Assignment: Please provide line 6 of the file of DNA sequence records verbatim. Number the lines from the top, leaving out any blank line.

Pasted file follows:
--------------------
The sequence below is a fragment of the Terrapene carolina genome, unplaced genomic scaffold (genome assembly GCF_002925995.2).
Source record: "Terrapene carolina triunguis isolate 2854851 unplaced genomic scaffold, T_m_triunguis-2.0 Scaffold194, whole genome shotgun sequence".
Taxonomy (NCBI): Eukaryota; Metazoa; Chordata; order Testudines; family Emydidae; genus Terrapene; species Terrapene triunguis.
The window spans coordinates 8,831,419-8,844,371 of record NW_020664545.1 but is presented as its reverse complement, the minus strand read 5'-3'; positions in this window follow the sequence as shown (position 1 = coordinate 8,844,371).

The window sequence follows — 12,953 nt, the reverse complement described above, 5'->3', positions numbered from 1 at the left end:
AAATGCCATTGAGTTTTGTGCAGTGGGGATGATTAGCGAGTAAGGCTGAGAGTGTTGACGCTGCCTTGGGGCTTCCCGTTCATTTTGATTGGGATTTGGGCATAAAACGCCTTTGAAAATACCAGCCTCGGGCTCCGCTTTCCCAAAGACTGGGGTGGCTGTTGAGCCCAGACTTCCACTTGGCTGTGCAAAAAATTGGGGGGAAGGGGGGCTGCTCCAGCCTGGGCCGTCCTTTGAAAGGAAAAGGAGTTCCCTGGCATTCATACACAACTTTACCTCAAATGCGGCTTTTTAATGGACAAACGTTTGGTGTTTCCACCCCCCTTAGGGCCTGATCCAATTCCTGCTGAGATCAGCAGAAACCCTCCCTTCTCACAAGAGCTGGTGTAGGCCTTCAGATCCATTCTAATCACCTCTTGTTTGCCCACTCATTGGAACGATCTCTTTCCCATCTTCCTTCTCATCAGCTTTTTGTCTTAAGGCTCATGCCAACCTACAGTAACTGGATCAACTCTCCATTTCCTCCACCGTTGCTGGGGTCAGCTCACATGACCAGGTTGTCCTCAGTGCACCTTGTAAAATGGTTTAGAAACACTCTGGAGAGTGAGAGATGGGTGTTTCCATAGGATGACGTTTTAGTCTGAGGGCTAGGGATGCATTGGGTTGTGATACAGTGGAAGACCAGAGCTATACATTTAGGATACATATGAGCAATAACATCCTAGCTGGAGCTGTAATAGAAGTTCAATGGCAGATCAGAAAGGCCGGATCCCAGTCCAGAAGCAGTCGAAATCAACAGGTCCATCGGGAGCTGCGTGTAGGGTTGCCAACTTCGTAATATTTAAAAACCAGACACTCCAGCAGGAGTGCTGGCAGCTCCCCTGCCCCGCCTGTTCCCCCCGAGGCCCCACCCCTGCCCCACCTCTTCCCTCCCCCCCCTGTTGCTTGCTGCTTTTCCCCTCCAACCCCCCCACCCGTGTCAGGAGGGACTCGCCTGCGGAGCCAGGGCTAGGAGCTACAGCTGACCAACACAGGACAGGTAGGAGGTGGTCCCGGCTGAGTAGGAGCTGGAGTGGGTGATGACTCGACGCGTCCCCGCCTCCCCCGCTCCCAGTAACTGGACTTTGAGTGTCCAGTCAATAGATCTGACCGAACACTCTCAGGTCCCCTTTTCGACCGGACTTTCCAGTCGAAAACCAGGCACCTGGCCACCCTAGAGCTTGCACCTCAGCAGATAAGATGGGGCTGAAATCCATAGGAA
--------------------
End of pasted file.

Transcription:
AAATGCCATTGAGTTTTGTGCAGTGGGGATGATTAGCGAGTAAGGCTGAGAGTGTTGACGCTGCCTTGGGGCTTCCCGTTCATTTTGATTGGGATTTGGGCATAAAACGCCTTTGAAAATACCAGCCTCGGGCTCCGCTTTCCCAAAGACTGGGGTGGCTGTTGAGCCCAGACTTCCACTTGGCTGTGCAAAAAATTGGGGGGAAGGGGGGCTGCTCCAGCCTGGGCCGTCCTTTGAAAGGAAAAGGAGTTCCCTGGCATTCATACACAACTTTACCTCAAATGCGGCTTTTTAATGGACAAACGTTTGGTGTTTCCACCCCCCTTAGGGCCTGATCCAATTCCTGCTGAGATCAGCAGAAACCCTCCCTTCTCACAAGAGCTGGTGTAGGCCTTCAGATCCATTCTAATCACCTCTTGTTTGCCCACTCATTGGAACGATCTCTTTCCCATCTTCCTTCTCATCAGCTTTTTGTCTTAAGGCTCATGCCAACCTACAGTAACTGGATCAACTCTCCATTTCCTCCACCGTTGCTGGGGTCAGCTCACATGACCAGGTTGTCCTCAGTGCACCTTGTAAAATGGTTTAGAAACACTCTGGAGAGTGAGAGATGGGTGTTTCCATAGGATGACGTTTTAGTCTGAGGGCTAGGGATGCATTGGGTTGTGATACAGTGGAAGACCAGAGCTATACATTTAGGATACATATGAGCAATAACATCCTAGCTGGAGCTGTAATAGAAGTTCAATGGCAGATCAGAAAGGCCGGATCCCAGTCCAGAAGCAGTCGAAATCAACAGGTCCATCGGGAGCTGCGTGTAGGGTTGCCAACTTCGTAATATTTAAAAACCAGACACTCCAGCAGGAGTGCTGGCAGCTCCCCTGCCCCGCCTGTTCCCCCCGAGGCCCCACCCCTGCCCCACCTCTTCCCTCCCCCCCCTGTTGCTTGCTGCTTTTCCCCTCCAACCCCCCCACCCGTGTCAGGAGGGACTCGCCTGCGGAGCCAGGGCTAGGAGCTACAGCTGACCAACACAGGACAGGTAGGAGGTGGTCCCGGCTGAGTAGGAGCTGGAGTGGGTGATGACTCGACGCGTCCCCGCCTCCCCCGCTCCCAGTAACTGGACTTTGAGTGTCCAGTCAATAGATCTGACCGAACACTCTCAGGTCCCCTTTTCGACCGGACTTTCCAGTCGAAAACCAGGCACCTGGCCACCCTAGAGCTTGCACCTCAGCAGATAAGATGGGGCTGAAATCCATAGGAA